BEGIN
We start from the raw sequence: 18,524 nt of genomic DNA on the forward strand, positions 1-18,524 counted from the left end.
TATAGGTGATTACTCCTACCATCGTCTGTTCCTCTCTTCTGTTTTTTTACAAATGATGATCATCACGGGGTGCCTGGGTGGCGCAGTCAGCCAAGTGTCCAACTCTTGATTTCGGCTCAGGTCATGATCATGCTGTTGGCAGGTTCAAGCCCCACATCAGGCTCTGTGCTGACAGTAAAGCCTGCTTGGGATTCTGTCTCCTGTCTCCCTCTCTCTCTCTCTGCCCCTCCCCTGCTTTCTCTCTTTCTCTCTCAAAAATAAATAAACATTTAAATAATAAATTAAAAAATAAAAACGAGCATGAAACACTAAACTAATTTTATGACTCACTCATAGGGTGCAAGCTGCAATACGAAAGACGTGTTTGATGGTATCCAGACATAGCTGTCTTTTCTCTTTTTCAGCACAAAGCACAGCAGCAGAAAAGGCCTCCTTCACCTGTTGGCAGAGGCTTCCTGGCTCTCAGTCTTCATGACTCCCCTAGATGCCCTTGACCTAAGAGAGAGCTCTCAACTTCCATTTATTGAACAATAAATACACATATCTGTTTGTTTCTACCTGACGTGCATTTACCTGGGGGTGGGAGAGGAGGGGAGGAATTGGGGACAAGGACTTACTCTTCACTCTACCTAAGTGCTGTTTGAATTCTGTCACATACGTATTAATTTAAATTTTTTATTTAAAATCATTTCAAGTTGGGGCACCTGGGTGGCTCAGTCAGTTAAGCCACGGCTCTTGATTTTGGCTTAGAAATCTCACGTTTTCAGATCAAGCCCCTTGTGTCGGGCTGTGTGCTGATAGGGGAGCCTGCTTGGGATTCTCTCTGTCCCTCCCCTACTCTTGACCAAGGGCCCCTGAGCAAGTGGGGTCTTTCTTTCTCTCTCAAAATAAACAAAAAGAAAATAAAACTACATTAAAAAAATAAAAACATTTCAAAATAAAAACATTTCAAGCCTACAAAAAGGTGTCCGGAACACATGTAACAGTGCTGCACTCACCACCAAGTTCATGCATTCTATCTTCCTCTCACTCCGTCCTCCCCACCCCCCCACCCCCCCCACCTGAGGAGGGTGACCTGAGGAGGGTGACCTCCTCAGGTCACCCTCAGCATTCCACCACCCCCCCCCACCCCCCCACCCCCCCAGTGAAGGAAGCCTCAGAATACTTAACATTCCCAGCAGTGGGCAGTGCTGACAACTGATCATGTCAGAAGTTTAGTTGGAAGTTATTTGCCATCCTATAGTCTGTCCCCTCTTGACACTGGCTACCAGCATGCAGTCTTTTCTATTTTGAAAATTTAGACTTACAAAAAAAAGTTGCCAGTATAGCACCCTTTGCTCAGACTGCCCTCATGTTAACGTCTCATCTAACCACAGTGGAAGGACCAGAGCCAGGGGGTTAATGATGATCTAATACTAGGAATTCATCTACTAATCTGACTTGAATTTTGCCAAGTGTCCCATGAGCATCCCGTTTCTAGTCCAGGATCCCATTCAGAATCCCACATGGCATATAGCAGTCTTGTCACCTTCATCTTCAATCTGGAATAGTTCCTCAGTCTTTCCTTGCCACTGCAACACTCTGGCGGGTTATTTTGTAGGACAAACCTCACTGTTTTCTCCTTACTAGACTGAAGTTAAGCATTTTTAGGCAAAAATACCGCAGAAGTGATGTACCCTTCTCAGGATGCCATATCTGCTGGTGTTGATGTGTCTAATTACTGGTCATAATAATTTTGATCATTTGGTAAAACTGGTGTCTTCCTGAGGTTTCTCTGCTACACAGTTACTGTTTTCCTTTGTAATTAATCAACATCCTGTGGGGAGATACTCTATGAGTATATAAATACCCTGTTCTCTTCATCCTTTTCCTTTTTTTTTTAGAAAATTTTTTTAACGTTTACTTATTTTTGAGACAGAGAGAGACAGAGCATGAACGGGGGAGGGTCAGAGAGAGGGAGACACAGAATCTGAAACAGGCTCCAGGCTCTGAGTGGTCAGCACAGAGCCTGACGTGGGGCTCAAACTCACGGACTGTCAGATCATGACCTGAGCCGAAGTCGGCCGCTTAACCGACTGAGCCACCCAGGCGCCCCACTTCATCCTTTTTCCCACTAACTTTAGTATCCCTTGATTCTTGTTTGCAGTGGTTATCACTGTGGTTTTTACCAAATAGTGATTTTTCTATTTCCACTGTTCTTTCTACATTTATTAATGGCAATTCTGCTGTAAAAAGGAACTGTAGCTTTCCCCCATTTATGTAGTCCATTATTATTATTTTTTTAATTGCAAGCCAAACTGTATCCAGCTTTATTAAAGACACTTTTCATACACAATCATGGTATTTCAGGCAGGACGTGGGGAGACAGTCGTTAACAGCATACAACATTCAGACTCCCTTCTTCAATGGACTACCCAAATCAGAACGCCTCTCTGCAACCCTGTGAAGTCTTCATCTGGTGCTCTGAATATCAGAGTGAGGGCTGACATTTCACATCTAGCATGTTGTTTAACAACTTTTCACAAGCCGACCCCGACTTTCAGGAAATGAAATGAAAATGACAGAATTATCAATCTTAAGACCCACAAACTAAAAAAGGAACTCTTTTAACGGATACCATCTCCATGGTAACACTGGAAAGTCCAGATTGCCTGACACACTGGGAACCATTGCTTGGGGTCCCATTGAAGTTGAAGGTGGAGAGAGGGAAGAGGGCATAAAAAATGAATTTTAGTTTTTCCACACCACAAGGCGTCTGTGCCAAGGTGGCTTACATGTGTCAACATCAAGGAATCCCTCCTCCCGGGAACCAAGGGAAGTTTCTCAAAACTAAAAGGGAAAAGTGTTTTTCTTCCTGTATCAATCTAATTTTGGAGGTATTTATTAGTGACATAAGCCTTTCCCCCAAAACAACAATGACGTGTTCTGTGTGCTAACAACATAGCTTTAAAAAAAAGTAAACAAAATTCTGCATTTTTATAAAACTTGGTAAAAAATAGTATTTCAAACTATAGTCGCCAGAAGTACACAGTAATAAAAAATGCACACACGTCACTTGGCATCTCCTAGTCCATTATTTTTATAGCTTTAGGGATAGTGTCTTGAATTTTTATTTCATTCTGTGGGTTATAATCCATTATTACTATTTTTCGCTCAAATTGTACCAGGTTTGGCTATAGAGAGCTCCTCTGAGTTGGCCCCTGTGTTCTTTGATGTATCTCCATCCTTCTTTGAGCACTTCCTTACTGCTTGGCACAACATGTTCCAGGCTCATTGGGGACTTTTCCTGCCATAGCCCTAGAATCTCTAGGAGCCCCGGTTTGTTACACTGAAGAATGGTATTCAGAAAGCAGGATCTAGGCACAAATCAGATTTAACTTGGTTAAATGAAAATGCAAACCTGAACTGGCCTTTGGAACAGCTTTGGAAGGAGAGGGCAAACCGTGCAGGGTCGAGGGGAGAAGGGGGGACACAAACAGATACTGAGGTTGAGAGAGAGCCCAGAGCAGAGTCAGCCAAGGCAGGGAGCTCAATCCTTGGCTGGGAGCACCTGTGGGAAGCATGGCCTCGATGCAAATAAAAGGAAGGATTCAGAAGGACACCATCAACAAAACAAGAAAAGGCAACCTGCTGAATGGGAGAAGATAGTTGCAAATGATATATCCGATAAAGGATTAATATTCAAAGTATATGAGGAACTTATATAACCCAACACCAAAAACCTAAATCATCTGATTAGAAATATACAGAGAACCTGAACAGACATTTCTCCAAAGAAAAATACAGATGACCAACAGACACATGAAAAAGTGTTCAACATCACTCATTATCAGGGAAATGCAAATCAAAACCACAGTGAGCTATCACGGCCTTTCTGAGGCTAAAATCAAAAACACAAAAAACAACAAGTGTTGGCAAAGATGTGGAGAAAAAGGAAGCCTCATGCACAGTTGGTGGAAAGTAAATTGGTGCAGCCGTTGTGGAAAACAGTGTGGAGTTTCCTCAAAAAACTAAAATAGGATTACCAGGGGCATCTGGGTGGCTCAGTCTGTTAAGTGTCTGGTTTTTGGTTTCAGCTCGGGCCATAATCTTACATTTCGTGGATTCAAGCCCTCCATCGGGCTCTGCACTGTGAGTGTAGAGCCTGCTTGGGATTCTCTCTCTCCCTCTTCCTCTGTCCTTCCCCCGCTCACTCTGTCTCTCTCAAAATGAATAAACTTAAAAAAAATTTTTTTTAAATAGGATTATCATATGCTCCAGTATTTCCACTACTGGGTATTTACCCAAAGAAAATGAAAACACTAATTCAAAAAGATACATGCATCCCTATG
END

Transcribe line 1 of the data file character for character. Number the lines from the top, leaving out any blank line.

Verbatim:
We start from the raw sequence: 18,524 nt of genomic DNA on the forward strand, positions 1-18,524 counted from the left end.